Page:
Yesterday we shared some great ideas for mothers of the bride or groom, today our registered supplier The Welsh Wedding Bagpiper registered with Wales Wedding Supplier shares his view on Kilts at a wedding.
Whilst many Scots grooms would certainly dress in their clan tartan kilt for their big day, it’s not uncommon for the non-celtic gentleman to wear the full eight-yards of tartan too, although it is acceptable for many grooms who are new to wearing a kilt to be just a little apprehensive about what to wear.
Choosing a tartan is the first step for any groom, and this can be a daunting task in its own right, with such a vast range of family, or clan tartans, regimental tartans and corporate tartans to choose from. If you have a Scottish surname, then there will most certainly be a tartan especially for you. Otherwise, there are a range of universal tartans to choose from, including some of the more modern tartans such as Pride of Scotland, Scottish, and Welsh National Tartans even the World Peace tartan. Once you’ve chosen your tartan there are some do’s and don’ts about wearing your kilt, for example, do wear your kilt high on the waist just below the ribs, and make sure that the bottom edge of your kilt doesn’t sit much lower, nor higher, than your knees. It’s a kilt, not a mini skirt!
Traditionally a Prince Charlie jacket is the automatic choice for most grooms, although there appears to be a trend towards a more relaxed styles of the Argyle or even tweed jackets, both of which are perhaps best suited for wedding guests as opposed to the wedding groom.
Cream socks are still the most favoured choice of hose worn by many grooms, although the younger gentleman is more frequently choosing black or dark hose to compliment their look. It’s a matter of personal preference which colour to choose, however whichever choice of socks is made, every groom will still face the task of tying their Ghillie brogue laces and then struggling to keep them up all day!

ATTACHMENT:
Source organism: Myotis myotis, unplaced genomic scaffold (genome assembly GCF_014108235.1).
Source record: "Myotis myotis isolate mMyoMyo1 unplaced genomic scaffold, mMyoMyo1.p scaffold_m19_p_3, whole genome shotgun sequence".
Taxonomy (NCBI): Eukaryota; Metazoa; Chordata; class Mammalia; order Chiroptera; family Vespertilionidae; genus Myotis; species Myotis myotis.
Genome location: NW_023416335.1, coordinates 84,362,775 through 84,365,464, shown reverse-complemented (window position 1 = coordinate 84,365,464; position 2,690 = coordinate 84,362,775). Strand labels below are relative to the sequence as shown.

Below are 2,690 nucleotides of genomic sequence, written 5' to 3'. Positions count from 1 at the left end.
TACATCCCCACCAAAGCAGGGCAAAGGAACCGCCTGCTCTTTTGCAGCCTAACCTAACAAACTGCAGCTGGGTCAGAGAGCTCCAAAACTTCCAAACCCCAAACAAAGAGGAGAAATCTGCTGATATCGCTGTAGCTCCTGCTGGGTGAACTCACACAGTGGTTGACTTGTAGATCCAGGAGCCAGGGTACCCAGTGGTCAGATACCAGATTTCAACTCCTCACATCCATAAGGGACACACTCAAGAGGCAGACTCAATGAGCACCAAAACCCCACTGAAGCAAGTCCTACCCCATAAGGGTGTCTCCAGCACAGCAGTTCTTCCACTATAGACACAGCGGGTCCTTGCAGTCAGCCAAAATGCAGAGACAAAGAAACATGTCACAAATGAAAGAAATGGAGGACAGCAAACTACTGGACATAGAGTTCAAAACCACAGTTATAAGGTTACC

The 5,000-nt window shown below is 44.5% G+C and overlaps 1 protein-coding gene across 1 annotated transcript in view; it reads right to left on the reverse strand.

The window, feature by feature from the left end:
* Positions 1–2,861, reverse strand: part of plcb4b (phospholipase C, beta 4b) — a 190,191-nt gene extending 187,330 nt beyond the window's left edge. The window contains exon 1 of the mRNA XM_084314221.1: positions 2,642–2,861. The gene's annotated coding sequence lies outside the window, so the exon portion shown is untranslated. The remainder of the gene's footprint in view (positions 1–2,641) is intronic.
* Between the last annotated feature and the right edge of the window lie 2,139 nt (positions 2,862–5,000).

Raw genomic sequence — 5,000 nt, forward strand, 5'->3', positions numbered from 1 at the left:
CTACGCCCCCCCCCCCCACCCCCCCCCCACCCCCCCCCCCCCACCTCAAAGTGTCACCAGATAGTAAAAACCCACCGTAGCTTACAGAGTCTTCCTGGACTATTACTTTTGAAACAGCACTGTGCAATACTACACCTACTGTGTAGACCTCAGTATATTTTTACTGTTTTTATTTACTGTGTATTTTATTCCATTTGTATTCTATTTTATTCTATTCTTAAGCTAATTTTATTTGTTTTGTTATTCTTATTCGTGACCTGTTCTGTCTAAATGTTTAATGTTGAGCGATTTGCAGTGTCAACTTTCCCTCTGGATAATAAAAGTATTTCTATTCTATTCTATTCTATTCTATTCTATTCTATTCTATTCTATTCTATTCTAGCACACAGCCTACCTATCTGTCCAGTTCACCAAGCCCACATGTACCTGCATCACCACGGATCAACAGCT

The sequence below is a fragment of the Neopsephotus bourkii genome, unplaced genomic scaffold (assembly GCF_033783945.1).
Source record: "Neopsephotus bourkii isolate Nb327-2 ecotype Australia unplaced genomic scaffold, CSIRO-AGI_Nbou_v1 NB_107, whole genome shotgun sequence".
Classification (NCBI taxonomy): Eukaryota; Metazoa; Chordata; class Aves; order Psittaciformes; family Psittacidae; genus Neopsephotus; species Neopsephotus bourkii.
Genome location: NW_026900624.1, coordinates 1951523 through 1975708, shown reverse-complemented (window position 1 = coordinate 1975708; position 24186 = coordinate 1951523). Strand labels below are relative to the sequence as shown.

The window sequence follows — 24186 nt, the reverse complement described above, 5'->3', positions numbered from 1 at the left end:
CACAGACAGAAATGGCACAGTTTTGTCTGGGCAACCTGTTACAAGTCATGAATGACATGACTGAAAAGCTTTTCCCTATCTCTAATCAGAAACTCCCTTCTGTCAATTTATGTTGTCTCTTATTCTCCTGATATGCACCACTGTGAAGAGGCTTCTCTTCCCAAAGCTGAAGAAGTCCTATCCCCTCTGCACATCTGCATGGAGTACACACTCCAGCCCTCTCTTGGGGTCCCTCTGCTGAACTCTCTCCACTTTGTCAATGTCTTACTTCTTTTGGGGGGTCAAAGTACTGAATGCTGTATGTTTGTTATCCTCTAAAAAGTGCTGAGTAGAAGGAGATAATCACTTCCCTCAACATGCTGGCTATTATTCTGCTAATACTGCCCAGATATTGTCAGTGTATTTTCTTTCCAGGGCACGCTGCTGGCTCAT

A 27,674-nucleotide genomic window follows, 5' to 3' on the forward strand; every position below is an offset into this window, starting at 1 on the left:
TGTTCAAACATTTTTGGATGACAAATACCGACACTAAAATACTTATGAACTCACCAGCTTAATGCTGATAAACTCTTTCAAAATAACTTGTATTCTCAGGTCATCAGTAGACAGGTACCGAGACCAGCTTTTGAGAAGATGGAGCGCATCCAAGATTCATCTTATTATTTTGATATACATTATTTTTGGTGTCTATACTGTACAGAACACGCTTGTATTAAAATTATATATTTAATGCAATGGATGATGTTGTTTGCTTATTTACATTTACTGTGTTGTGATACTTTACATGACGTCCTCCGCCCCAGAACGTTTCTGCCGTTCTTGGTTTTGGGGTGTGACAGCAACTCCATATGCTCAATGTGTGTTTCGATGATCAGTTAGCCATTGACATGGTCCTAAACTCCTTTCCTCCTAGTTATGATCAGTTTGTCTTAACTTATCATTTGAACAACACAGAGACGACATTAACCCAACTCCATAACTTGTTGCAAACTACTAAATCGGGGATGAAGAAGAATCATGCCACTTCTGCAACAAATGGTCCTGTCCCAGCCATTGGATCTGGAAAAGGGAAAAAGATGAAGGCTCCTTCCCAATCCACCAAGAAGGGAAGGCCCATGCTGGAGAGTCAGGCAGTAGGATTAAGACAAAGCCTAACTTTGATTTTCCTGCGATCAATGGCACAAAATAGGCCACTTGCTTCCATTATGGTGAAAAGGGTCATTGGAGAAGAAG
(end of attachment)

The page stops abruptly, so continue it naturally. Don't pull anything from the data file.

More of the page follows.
And finally, there is the decision about which sporran to wear. The general rule is that the groom should wear a more formal dress sporran as opposed to the semi-dress or day sporran. Most dress sporrans have a metal top, called a cantle, and are usually made of fur, which can come in a range of colours from a natural fur to bright pink.
When it comes to looking handsome on your wedding day, there is no written rulebook on how to wear your Highland outfit. Although it is wise to consult your outfitter beforehand, and definitely try on your outfit before committing to any expensive purchase. There are a host of videos on the internet to help you, from putting your kilt on the right way around, to teaching you how to tie Ghillie brogues. There is no greater site than a groom on his wedding day, and his contingent, dressed in formal Highland attire, but be careful not to upstage the bride.